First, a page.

Fortunately this grevious error has been corrected by some enterprising locals and the New Orleans Bourbon Festival will be back again this year bigger and better than ever.
So why is New Orleans the perfect place for a Bourbon festival? Here are five reasons:
1. New Orleans was historically the main market for exports of Kentucky WhiskeyBack on the frontier days Whiskey was one of the few things that would make it down the river for transport and there was high demand even in those days.
It is also likely that the charred barrels we know and love today began to be used because merchants wanted to compete with the French Brandy that was so popular at the time.
2. It is disputed that Bourbon Street in New Orleans inspired the Whiskey's nameBecause of that historic relationship, there’s a good possibility that the name of Kentucky’s native spirit came from its relative popularity on Bourbon Street. As people started to be able to ride steam boats back up the river they could make the trip back and forth both more quickly and more frequently.
Some people, including Bourbon Historian Michael Veach, believe it was on this journey where people may have started to request “some of that Old Bourbon Street Whiskey” from their bartenders.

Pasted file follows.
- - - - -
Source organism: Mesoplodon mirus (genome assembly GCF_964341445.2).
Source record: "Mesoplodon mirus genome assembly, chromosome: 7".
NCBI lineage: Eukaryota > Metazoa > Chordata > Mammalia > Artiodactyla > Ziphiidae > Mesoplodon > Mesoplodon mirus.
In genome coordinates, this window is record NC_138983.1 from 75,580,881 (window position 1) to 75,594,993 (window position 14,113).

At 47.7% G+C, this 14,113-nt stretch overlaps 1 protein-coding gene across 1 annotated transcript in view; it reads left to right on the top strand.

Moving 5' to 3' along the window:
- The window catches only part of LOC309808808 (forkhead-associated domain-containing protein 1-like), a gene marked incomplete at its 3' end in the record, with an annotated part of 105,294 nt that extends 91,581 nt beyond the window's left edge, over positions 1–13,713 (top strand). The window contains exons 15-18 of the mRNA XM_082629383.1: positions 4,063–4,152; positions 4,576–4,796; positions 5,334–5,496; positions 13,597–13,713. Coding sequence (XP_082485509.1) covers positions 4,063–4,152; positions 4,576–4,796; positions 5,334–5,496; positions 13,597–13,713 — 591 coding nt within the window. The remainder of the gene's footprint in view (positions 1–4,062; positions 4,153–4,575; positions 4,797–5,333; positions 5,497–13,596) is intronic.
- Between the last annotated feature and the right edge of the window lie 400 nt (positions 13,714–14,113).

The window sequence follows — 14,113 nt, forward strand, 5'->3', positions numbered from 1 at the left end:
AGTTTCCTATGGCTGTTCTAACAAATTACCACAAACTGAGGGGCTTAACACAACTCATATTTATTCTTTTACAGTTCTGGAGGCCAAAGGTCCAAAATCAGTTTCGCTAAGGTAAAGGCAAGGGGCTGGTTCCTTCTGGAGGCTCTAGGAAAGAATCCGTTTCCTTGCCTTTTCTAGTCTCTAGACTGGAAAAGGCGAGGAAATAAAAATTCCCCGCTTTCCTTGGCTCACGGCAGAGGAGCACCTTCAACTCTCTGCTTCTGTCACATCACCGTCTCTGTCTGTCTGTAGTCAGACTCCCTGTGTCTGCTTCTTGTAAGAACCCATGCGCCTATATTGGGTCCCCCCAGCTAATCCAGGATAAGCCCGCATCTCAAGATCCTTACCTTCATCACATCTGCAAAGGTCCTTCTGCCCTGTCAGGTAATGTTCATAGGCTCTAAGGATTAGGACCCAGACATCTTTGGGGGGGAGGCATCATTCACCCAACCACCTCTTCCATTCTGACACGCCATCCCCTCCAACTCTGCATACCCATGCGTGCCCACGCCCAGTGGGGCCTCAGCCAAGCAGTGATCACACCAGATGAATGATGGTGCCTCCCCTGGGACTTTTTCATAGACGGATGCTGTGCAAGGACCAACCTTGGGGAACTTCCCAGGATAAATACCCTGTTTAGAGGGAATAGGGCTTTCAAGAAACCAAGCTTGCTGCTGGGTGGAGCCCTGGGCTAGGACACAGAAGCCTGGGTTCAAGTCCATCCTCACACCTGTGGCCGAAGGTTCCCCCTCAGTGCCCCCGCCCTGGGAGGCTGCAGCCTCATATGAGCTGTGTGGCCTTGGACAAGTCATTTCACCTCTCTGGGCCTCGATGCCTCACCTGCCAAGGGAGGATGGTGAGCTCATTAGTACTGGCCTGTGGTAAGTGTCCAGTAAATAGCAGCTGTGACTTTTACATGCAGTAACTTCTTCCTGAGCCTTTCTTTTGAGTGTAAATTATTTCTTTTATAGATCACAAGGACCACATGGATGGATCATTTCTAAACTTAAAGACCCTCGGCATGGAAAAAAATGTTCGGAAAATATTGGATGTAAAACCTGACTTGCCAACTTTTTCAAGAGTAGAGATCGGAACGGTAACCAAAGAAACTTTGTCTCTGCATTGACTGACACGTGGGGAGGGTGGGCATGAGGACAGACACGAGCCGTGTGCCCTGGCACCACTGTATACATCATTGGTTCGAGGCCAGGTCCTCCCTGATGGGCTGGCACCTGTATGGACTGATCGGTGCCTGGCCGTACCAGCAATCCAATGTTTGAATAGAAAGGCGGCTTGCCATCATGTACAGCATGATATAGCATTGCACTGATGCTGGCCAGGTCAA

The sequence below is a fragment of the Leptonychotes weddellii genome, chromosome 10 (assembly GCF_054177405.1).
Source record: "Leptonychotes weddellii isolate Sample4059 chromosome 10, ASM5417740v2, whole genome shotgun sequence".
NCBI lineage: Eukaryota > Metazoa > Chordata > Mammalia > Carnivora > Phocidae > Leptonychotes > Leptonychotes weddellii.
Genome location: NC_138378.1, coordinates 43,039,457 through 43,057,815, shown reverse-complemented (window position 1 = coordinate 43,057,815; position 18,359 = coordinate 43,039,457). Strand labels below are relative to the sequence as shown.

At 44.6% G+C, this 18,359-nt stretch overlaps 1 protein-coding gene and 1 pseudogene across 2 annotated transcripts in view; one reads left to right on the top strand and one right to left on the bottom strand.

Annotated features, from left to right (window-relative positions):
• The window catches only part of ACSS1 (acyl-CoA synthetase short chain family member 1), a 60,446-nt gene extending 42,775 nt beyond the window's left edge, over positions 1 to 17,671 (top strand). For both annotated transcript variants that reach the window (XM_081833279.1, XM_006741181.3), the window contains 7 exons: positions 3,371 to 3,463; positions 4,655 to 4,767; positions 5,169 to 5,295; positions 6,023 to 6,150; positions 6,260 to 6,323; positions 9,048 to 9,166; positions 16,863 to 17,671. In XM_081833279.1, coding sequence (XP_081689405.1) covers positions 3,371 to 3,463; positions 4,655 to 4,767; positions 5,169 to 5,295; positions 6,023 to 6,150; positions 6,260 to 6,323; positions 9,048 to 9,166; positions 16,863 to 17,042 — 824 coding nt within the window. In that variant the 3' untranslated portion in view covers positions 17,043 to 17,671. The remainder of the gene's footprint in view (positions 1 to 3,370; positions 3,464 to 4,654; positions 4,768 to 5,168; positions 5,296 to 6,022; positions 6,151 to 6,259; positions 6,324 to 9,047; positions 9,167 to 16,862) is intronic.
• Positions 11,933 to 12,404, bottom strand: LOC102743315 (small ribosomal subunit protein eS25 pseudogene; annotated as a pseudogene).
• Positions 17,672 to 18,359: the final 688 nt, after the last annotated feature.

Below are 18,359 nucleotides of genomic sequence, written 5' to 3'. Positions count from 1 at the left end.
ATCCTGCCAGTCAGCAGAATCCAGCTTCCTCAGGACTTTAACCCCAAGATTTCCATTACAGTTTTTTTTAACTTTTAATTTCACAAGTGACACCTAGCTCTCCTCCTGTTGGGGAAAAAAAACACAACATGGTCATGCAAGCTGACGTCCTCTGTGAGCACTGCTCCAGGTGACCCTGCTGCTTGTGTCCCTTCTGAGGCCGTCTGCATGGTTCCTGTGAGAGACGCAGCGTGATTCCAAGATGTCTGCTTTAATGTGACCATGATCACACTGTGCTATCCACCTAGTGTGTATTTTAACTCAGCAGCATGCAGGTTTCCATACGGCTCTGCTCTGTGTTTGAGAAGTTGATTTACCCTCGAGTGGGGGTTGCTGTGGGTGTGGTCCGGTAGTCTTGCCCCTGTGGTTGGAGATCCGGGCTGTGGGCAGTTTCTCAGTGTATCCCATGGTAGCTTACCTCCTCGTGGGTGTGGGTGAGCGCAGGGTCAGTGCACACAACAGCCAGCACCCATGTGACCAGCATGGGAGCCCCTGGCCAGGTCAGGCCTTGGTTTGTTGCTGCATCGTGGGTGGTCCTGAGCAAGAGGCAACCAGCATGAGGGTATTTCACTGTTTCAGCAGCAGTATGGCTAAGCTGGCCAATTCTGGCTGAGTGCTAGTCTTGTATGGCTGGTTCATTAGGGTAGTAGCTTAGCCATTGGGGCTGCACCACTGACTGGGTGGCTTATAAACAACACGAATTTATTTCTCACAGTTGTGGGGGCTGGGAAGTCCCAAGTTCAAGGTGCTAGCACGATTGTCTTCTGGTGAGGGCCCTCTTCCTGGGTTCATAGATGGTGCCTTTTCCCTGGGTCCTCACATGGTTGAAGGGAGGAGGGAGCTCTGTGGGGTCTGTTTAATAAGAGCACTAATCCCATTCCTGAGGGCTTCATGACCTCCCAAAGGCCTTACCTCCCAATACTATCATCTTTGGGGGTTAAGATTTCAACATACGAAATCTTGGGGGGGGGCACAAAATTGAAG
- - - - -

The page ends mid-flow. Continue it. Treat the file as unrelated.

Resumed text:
3. New Orleans is a growing hotbed for Bourbon barsPeople there are craving the knowledge that comes along with their newfound passion. Bars like The Avenue Pub, Dickie Brennan’s Bourbon House, and Barrel Proof NOLA are serving a strong desire to try new Bourbons, which is leading to a population of Bourbon lovers wanting to learn more about their favorite spirit.
4. The cocktail culture is strong in New OrleansThis is, after all, the home of the Sazerac cocktail, Peychaud’s bitters, and The Museum of the American Cocktail. The bartenders in the cocktail bars truly know what they are doing, and it shines through in the tender love and care they show each cocktail.
5. Buffalo Trace’s parent company, Sazerac, is headquartered in New OrleansThe business ties between the Kentucky Bourbon industry and The Big Easy are quite literal. And to satisfy the need for more education, The Sazerac Homeplace and Museum will be opening to visitors in late 2018.
If you still need convincing, you probably don’t love Bourbon as much as you say you do.
In addition to more Bourbon than you can fathom in a single location, there will also be great educational seminars. This year’s lineup will include speakers like Bourbon Historian Michael Veach, Jim Beam’s Fred and Freddie Noe, Maker’s Mark’s Rob Samuels, Wild Turkey’s Eddie and Bruce Russell, Fred Minnick, and more. I will be teaching two Bourbon and cigar pairing seminars, as well, and I hope to see you there!